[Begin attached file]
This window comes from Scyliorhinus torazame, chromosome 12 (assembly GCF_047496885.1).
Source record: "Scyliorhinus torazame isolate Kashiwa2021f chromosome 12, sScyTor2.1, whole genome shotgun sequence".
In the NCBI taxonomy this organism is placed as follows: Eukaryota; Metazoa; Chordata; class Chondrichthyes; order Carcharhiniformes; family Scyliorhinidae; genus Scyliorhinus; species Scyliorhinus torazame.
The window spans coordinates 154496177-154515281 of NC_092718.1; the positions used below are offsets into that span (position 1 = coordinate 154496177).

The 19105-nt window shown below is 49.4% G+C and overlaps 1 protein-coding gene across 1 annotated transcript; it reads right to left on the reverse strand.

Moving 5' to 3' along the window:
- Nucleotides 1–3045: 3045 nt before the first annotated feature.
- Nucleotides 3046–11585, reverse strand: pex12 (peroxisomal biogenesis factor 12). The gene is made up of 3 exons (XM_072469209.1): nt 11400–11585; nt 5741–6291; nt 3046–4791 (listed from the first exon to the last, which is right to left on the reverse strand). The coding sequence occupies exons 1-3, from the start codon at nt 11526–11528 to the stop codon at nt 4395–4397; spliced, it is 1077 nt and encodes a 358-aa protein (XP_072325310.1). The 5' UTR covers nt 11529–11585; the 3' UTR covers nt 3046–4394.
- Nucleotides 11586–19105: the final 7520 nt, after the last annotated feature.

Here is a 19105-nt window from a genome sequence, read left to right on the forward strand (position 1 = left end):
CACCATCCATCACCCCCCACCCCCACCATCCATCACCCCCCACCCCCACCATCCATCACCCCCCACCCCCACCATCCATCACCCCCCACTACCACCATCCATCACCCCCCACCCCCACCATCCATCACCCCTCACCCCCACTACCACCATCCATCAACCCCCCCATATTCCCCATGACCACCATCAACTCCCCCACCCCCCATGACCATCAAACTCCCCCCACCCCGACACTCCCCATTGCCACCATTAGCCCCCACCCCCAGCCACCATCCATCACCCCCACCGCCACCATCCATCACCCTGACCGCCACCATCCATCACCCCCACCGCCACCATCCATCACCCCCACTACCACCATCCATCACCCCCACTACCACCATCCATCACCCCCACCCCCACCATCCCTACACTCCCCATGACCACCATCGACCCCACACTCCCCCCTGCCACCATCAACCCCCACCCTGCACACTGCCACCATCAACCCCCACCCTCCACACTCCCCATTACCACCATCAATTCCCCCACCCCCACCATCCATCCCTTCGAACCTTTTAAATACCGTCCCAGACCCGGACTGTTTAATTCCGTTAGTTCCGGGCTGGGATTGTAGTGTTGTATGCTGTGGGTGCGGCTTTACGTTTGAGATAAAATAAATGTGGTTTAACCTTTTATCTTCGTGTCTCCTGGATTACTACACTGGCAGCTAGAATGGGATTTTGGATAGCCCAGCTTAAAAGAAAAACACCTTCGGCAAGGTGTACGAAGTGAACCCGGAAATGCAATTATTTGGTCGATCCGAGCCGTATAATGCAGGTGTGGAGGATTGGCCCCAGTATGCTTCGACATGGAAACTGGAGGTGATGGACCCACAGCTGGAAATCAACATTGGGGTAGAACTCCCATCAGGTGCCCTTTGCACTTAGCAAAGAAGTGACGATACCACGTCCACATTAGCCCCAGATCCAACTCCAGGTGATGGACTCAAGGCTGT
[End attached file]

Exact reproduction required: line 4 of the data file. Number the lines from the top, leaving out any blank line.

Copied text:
The window spans coordinates 154496177-154515281 of NC_092718.1; the positions used below are offsets into that span (position 1 = coordinate 154496177).